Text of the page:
Chicago Bears fans dreamed that their 2021 first-round draft pick, quarterback Justin Fields, would have the Patrick Mahomes NFL experience: immediate success followed by a Super Bowl victory and dominant playoff performances every year thereafter.
Sadly, that does not appear to be the trajectory that Fields’ young career is following. And this should be expected. What Mahomes did is an anomaly, the outlier, the exception to the rule. We’re foolish to expect most quarterbacks to succeed immediately in the NFL. So, unfortunately for Bears fans, they have to accept that Justin Fields is, in fact, human and that he remains a work-in-progress.
It’s also time to hold him accountable for his play. In Week 1, the monsoon-like conditions excused his poor first half (but don’t forget that he led three straight touchdown drives in the second half). In Week 2, the offense as a whole seemed out of sync, and dumb/questionable penalties early on drives certainly didn’t help. They were also facing a team that happens to be, much to our chagrin, very good at football.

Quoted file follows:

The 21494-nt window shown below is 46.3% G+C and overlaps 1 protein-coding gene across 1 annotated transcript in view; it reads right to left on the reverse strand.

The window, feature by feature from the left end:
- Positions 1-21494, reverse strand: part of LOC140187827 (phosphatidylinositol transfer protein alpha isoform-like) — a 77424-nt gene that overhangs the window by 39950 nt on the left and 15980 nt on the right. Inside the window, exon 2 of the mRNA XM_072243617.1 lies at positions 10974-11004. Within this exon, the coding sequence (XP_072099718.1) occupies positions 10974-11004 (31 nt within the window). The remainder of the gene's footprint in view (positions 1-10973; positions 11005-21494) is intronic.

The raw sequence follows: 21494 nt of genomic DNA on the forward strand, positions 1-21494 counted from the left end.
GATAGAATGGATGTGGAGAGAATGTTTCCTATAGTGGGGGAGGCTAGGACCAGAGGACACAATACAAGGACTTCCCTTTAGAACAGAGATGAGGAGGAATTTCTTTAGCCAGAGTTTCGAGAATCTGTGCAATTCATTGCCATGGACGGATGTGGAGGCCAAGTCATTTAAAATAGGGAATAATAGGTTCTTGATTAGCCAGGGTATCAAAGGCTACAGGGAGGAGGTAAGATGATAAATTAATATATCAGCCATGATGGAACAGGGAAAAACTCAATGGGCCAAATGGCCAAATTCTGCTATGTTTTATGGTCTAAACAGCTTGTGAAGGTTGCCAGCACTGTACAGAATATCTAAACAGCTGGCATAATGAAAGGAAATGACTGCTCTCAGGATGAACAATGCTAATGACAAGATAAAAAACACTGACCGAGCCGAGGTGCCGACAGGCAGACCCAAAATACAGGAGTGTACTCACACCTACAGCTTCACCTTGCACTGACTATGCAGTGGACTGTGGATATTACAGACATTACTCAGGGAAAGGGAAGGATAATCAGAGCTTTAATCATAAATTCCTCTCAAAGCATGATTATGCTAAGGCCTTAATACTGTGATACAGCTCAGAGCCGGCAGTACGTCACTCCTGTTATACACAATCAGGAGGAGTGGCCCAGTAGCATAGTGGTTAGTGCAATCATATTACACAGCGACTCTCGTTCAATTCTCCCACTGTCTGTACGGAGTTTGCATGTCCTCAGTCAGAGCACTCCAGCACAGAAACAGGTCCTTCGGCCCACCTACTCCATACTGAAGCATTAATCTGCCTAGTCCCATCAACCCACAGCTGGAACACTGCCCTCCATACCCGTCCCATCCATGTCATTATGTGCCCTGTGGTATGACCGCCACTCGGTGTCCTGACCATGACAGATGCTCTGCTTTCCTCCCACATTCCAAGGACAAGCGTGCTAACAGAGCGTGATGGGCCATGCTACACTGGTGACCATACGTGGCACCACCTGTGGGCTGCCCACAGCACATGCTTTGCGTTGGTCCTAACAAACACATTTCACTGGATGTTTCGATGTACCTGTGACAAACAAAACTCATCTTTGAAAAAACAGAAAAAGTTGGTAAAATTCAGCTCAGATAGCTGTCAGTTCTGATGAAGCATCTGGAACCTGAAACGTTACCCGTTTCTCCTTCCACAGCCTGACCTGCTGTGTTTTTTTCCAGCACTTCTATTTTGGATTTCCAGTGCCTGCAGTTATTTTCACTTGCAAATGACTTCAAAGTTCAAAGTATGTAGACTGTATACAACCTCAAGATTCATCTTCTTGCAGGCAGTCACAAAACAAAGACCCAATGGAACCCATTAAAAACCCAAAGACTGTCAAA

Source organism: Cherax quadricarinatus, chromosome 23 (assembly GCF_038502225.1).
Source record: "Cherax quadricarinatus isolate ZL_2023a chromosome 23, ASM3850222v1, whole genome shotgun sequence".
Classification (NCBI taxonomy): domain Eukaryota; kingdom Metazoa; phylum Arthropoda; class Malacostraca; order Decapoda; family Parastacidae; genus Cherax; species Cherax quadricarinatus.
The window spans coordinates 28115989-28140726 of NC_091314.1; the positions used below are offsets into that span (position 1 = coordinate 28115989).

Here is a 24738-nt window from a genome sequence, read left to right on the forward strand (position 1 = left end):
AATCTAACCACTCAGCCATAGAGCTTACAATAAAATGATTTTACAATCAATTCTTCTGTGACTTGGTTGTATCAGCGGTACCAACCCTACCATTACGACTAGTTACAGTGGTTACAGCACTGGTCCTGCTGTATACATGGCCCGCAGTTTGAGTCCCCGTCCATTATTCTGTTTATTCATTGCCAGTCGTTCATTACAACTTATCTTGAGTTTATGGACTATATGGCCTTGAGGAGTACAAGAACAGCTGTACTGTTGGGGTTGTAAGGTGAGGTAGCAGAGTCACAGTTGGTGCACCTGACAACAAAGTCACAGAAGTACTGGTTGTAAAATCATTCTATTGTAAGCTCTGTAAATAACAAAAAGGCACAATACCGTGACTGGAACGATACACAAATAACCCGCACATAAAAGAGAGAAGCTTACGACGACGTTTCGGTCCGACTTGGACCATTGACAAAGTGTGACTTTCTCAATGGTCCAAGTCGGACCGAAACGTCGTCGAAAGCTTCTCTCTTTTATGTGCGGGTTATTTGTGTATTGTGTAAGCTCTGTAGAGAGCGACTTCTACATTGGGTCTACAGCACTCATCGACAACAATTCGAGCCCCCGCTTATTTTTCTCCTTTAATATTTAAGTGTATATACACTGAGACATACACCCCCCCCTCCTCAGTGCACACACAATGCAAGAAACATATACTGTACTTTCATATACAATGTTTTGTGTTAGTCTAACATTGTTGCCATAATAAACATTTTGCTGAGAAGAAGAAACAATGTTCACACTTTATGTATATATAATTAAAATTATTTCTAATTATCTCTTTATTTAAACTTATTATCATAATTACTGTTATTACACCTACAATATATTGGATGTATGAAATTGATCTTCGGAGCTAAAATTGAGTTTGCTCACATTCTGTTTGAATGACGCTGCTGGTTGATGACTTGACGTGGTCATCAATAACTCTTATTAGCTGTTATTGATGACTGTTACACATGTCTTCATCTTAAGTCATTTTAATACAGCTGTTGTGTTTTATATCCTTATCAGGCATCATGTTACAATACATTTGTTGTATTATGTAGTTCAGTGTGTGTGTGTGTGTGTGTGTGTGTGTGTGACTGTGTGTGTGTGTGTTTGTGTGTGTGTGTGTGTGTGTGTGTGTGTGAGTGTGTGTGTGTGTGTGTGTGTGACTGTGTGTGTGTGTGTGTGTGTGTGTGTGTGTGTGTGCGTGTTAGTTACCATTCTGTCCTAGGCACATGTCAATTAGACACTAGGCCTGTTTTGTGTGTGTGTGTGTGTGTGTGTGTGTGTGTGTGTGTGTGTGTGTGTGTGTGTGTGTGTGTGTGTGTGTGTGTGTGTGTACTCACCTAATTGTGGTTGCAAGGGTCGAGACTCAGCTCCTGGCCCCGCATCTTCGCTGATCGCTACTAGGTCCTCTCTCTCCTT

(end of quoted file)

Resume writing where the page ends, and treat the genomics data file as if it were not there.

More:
I allowed Fields to have those excuses in those games. But not in Week 3. There’s no excuse for how he played against the Texans.
People can say he’s not getting enough chances to throw the ball, and that’s true. However, the Bears’ run game was dominant against Houston, so why would offensive coordinator Luke Getsy go away from what’s working? Besides that, the fact remains that Fields squandered his limited opportunities against a porous defense. There’s no excusing that.
Maybe Chicago’s receivers, Darnell Mooney and Cole Kmet included, are not as good as Bears fans hoped. Maybe the new offense is taking a while to stick. Maybe he’s struggling with the new footwork and new throwing mechanics he’s learning. Whatever the issues are, they have to get fixed soon. Next week, the Bears play the New York Giants, who are no slouches, and then take a trip to Minnesota for their second divisional game this year. Starting 0-2 in the division this early could be tough to overcome.
The good news is that the season is far from over. Justin Fields’ career is not finished after 13 starts. He needs to start playing better, and there are plenty of opportunities left for him to do so. Hopefully, his sophomore season will be a tale of two halves: early struggles replaced by dominance late in the season. With a strong finish, heading into the offseason with a full slate of draft picks and the most cap space in the entire league could set the Bears up very well for 2023.
But first, Fields needs to be better. Turns out he’s human, which means we need to give him time to prove that he’s the Bears’ franchise quarterback. I still believe that he will be for many years to come, he just hasn’t proved it as soon as many had hoped.